I see you're in a Zephyr, I'm only interested in a high wing, but I've admired the Zephyr. Thanks for the comment

At my age I will take all the admiration you can dish out without any discrimination (high or low wing).

 

High or low wing will make no diference to the 912 motivation itself. Fuel delivery  & tank(s) may differ.

 

Out of interest  - why so definitely desirous of a high wing??

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3 hours ago, skippydiesel said:

At my age I will take all the admiration you can dish out without any discrimination (high or low wing).

 

High or low wing will make no diference to the 912 motivation itself. Fuel delivery  & tank(s) may differ.

 

Out of interest  - why so definitely desirous of a high wing??

High wing is good for old age & bad back, avoiding stumps & fence posts, reducing sunburn.

 

Really lousy for refuelling.

 

Fuel delivery & valving arrangements vary widely. specially in the kit built world.

 

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High wing is also good for going through GATES and high grass and crosswinds and you can stay under the wing when it's raining. Also fuel runs downhill which helps keep your motor happy. Nev

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On 08/11/2019 at 9:30 PM, Downunder said:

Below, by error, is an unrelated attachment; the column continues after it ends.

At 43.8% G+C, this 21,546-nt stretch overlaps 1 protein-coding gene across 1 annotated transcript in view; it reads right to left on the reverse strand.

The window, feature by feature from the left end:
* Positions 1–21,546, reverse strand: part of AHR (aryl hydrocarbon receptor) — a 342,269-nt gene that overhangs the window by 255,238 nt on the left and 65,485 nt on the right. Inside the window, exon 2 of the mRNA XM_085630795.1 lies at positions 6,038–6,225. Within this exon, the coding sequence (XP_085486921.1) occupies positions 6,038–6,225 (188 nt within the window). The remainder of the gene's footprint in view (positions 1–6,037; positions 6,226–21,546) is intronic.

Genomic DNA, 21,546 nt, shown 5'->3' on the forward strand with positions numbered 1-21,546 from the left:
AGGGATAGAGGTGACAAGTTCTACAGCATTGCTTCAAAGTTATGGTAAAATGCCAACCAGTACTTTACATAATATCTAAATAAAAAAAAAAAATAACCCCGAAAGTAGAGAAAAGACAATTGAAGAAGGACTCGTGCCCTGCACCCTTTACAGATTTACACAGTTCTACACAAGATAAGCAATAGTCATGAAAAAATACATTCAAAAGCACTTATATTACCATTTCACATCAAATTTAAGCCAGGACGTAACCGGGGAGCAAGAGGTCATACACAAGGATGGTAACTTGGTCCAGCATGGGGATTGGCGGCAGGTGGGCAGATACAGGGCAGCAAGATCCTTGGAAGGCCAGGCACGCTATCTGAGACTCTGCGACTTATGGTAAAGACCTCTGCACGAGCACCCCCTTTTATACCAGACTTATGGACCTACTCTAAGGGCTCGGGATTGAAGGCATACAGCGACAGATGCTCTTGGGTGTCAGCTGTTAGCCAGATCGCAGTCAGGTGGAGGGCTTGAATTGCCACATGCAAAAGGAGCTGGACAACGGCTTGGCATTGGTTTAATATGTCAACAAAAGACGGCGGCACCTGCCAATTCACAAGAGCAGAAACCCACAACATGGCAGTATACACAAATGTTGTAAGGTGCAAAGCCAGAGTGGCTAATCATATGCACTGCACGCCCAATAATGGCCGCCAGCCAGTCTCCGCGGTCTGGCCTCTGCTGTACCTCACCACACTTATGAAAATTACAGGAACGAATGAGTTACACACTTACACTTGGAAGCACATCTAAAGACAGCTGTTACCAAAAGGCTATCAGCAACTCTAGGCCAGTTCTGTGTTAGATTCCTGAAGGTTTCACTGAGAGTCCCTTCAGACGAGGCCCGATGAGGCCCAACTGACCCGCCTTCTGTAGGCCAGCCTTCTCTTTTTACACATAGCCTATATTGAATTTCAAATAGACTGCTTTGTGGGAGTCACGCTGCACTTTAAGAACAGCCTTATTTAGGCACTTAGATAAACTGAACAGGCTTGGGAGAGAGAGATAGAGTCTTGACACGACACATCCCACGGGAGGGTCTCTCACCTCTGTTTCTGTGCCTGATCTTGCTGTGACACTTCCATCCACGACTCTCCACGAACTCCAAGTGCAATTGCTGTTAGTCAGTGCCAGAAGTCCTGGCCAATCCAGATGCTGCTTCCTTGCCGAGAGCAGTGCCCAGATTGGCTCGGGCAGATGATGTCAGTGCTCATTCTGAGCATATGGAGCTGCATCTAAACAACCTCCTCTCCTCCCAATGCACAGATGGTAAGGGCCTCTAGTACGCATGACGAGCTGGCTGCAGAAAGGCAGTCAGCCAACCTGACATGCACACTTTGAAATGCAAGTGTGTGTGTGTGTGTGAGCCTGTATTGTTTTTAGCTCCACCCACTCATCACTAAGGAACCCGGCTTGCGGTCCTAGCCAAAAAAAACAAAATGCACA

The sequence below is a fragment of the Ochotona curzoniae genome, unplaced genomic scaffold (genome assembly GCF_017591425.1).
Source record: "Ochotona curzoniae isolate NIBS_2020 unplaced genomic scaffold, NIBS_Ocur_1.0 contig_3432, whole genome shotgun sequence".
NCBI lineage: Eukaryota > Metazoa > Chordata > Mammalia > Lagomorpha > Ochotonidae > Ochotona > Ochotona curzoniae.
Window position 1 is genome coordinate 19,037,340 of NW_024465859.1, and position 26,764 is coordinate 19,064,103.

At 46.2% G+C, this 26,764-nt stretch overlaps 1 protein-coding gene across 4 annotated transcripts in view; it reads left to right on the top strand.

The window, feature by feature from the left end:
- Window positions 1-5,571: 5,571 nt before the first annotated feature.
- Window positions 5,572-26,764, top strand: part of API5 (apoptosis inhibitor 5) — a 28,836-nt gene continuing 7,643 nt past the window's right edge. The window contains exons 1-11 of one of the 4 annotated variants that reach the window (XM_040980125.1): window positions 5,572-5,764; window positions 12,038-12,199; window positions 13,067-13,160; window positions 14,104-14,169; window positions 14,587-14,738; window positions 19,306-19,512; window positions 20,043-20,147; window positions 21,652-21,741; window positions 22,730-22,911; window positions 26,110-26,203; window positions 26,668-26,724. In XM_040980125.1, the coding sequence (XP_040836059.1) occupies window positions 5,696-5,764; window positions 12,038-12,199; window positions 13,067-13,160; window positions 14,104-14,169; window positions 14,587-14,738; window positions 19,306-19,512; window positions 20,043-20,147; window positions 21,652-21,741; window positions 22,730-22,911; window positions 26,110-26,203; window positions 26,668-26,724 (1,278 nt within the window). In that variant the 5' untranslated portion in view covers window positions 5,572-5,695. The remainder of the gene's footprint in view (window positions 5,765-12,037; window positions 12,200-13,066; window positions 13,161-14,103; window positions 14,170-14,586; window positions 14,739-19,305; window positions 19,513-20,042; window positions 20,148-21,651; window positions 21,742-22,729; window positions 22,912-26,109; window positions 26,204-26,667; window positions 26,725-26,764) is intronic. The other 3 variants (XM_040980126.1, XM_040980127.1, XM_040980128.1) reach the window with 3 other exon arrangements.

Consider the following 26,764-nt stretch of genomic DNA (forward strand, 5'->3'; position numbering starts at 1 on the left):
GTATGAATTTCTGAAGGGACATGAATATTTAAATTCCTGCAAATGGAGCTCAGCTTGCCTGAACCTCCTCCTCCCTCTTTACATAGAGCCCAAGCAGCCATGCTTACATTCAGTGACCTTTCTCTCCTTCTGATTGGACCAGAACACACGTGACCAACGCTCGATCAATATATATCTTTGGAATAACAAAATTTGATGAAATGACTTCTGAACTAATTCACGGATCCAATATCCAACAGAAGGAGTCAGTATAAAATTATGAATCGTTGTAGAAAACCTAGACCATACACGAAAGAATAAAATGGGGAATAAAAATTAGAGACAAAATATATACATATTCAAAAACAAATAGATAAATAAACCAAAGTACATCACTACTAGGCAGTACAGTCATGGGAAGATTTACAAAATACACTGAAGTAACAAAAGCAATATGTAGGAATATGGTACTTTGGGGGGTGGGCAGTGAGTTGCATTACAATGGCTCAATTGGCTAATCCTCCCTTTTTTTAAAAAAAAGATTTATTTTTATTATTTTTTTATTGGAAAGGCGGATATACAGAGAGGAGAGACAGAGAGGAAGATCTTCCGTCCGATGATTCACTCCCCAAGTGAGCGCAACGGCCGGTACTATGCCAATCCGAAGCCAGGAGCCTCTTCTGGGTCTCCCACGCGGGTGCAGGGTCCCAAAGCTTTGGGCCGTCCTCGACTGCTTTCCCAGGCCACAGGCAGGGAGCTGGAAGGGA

Plenty come with just the 2 airfilters on the carbs. 

This means they are using hot internal air and won't make as much power as a cold air fed engine. Whether it is a realistically quantifiable difference is debatable. 

Often just having the filters means you don't need a de ice carb heat system. 

I have a Savannah with an airbox. I did lots of comparison testing of power with outside air vs inside cowl air. Temp difference usually 3-4 degrees. Couldn't tell any difference at all.... So long ago removed the scat hose from outside and just run on inside cowl air. I reckon that the slightly warmer air will avoid any carb icing - if Bing carbs are actually prone to icing..... 1600 hrs now never a problem. The airbox now just makes a good support to tie the carbs together and prevent any vibration, and gets in the way when I need access to the back of the engine......

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1 hour ago, facthunter said:

High wing is also good for going through GATES and high grass and crosswinds and you can stay under the wing when it's raining. Also fuel runs downhill which helps keep your motor happy. Nev